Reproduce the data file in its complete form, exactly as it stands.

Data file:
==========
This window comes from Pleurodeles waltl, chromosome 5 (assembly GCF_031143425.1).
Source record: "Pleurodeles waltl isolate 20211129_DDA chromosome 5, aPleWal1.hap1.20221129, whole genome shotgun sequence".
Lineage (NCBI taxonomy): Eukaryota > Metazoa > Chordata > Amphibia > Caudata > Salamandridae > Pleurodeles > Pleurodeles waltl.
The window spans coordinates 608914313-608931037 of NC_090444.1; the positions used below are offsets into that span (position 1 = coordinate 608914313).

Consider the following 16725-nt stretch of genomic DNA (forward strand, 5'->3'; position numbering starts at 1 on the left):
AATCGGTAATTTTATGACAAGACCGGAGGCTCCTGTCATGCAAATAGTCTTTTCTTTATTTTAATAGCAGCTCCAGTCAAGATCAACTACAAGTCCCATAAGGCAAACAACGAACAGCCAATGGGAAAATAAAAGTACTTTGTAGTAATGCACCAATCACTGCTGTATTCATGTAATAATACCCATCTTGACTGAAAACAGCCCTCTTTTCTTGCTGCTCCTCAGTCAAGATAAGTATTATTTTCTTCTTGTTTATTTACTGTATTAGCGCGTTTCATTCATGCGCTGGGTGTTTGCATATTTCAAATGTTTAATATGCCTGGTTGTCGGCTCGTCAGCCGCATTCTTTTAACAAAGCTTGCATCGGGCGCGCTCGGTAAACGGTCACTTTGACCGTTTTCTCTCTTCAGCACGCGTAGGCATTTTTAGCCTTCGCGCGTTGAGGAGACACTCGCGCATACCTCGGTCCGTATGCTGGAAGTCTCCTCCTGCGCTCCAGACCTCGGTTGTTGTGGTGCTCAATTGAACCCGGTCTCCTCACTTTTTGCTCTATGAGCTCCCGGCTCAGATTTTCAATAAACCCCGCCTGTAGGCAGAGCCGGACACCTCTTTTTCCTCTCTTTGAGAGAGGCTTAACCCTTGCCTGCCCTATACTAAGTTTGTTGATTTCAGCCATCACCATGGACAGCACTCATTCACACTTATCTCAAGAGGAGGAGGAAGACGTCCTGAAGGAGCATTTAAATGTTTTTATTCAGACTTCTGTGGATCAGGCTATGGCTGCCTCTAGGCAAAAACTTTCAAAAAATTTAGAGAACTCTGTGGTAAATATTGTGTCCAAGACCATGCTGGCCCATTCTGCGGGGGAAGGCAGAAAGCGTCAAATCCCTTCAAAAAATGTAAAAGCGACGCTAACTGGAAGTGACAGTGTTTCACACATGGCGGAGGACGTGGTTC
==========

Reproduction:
This window comes from Pleurodeles waltl, chromosome 5 (assembly GCF_031143425.1).
Source record: "Pleurodeles waltl isolate 20211129_DDA chromosome 5, aPleWal1.hap1.20221129, whole genome shotgun sequence".
Lineage (NCBI taxonomy): Eukaryota > Metazoa > Chordata > Amphibia > Caudata > Salamandridae > Pleurodeles > Pleurodeles waltl.
The window spans coordinates 608914313-608931037 of NC_090444.1; the positions used below are offsets into that span (position 1 = coordinate 608914313).

Consider the following 16725-nt stretch of genomic DNA (forward strand, 5'->3'; position numbering starts at 1 on the left):
AATCGGTAATTTTATGACAAGACCGGAGGCTCCTGTCATGCAAATAGTCTTTTCTTTATTTTAATAGCAGCTCCAGTCAAGATCAACTACAAGTCCCATAAGGCAAACAACGAACAGCCAATGGGAAAATAAAAGTACTTTGTAGTAATGCACCAATCACTGCTGTATTCATGTAATAATACCCATCTTGACTGAAAACAGCCCTCTTTTCTTGCTGCTCCTCAGTCAAGATAAGTATTATTTTCTTCTTGTTTATTTACTGTATTAGCGCGTTTCATTCATGCGCTGGGTGTTTGCATATTTCAAATGTTTAATATGCCTGGTTGTCGGCTCGTCAGCCGCATTCTTTTAACAAAGCTTGCATCGGGCGCGCTCGGTAAACGGTCACTTTGACCGTTTTCTCTCTTCAGCACGCGTAGGCATTTTTAGCCTTCGCGCGTTGAGGAGACACTCGCGCATACCTCGGTCCGTATGCTGGAAGTCTCCTCCTGCGCTCCAGACCTCGGTTGTTGTGGTGCTCAATTGAACCCGGTCTCCTCACTTTTTGCTCTATGAGCTCCCGGCTCAGATTTTCAATAAACCCCGCCTGTAGGCAGAGCCGGACACCTCTTTTTCCTCTCTTTGAGAGAGGCTTAACCCTTGCCTGCCCTATACTAAGTTTGTTGATTTCAGCCATCACCATGGACAGCACTCATTCACACTTATCTCAAGAGGAGGAGGAAGACGTCCTGAAGGAGCATTTAAATGTTTTTATTCAGACTTCTGTGGATCAGGCTATGGCTGCCTCTAGGCAAAAACTTTCAAAAAATTTAGAGAACTCTGTGGTAAATATTGTGTCCAAGACCATGCTGGCCCATTCTGCGGGGGAAGGCAGAAAGCGTCAAATCCCTTCAAAAAATGTAAAAGCGACGCTAACTGGAAGTGACAGTGTTTCACACATGGCGGAGGACGTGGTTC